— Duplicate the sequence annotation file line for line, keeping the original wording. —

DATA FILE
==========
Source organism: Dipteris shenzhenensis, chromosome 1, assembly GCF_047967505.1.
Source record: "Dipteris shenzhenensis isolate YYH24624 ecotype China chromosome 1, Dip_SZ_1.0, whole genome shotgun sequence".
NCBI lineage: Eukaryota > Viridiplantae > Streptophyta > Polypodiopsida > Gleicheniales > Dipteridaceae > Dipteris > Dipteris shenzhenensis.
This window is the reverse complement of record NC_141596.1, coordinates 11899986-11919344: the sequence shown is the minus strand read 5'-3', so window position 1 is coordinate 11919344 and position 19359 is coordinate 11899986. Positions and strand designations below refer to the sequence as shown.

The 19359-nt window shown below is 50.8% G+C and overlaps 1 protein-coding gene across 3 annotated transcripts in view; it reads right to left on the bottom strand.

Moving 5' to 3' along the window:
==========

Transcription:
Source organism: Dipteris shenzhenensis, chromosome 1, assembly GCF_047967505.1.
Source record: "Dipteris shenzhenensis isolate YYH24624 ecotype China chromosome 1, Dip_SZ_1.0, whole genome shotgun sequence".
NCBI lineage: Eukaryota > Viridiplantae > Streptophyta > Polypodiopsida > Gleicheniales > Dipteridaceae > Dipteris > Dipteris shenzhenensis.
This window is the reverse complement of record NC_141596.1, coordinates 11899986-11919344: the sequence shown is the minus strand read 5'-3', so window position 1 is coordinate 11919344 and position 19359 is coordinate 11899986. Positions and strand designations below refer to the sequence as shown.

The 19359-nt window shown below is 50.8% G+C and overlaps 1 protein-coding gene across 3 annotated transcripts in view; it reads right to left on the bottom strand.

Moving 5' to 3' along the window: